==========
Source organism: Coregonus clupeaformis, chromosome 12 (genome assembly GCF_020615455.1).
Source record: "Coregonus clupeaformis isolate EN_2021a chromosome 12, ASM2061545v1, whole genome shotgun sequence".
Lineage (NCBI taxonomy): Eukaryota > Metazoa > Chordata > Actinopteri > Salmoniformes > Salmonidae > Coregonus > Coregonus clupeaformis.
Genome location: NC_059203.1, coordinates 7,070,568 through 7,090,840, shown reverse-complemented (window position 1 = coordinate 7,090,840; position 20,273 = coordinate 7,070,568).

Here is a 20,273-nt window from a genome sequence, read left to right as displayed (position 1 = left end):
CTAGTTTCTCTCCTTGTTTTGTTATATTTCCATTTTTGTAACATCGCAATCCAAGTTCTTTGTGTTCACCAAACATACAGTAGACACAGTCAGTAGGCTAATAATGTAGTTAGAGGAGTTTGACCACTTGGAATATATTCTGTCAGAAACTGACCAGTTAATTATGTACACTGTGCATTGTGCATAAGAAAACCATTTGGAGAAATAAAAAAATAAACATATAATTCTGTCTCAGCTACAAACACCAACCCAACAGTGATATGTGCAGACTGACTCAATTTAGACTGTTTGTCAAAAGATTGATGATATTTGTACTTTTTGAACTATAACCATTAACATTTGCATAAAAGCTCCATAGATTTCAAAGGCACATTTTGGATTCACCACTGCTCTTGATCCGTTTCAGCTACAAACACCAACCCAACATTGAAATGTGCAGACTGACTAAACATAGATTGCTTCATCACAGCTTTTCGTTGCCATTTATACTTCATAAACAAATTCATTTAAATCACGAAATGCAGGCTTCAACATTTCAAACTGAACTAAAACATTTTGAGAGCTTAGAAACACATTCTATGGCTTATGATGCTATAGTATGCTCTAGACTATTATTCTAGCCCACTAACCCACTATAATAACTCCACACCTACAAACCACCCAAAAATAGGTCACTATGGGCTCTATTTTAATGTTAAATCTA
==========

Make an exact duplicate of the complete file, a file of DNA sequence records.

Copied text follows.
Source organism: Coregonus clupeaformis, chromosome 12 (genome assembly GCF_020615455.1).
Source record: "Coregonus clupeaformis isolate EN_2021a chromosome 12, ASM2061545v1, whole genome shotgun sequence".
Lineage (NCBI taxonomy): Eukaryota > Metazoa > Chordata > Actinopteri > Salmoniformes > Salmonidae > Coregonus > Coregonus clupeaformis.
Genome location: NC_059203.1, coordinates 7,070,568 through 7,090,840, shown reverse-complemented (window position 1 = coordinate 7,090,840; position 20,273 = coordinate 7,070,568).

Here is a 20,273-nt window from a genome sequence, read left to right as displayed (position 1 = left end):
CTAGTTTCTCTCCTTGTTTTGTTATATTTCCATTTTTGTAACATCGCAATCCAAGTTCTTTGTGTTCACCAAACATACAGTAGACACAGTCAGTAGGCTAATAATGTAGTTAGAGGAGTTTGACCACTTGGAATATATTCTGTCAGAAACTGACCAGTTAATTATGTACACTGTGCATTGTGCATAAGAAAACCATTTGGAGAAATAAAAAAATAAACATATAATTCTGTCTCAGCTACAAACACCAACCCAACAGTGATATGTGCAGACTGACTCAATTTAGACTGTTTGTCAAAAGATTGATGATATTTGTACTTTTTGAACTATAACCATTAACATTTGCATAAAAGCTCCATAGATTTCAAAGGCACATTTTGGATTCACCACTGCTCTTGATCCGTTTCAGCTACAAACACCAACCCAACATTGAAATGTGCAGACTGACTAAACATAGATTGCTTCATCACAGCTTTTCGTTGCCATTTATACTTCATAAACAAATTCATTTAAATCACGAAATGCAGGCTTCAACATTTCAAACTGAACTAAAACATTTTGAGAGCTTAGAAACACATTCTATGGCTTATGATGCTATAGTATGCTCTAGACTATTATTCTAGCCCACTAACCCACTATAATAACTCCACACCTACAAACCACCCAAAAATAGGTCACTATGGGCTCTATTTTAATGTTAAATCTA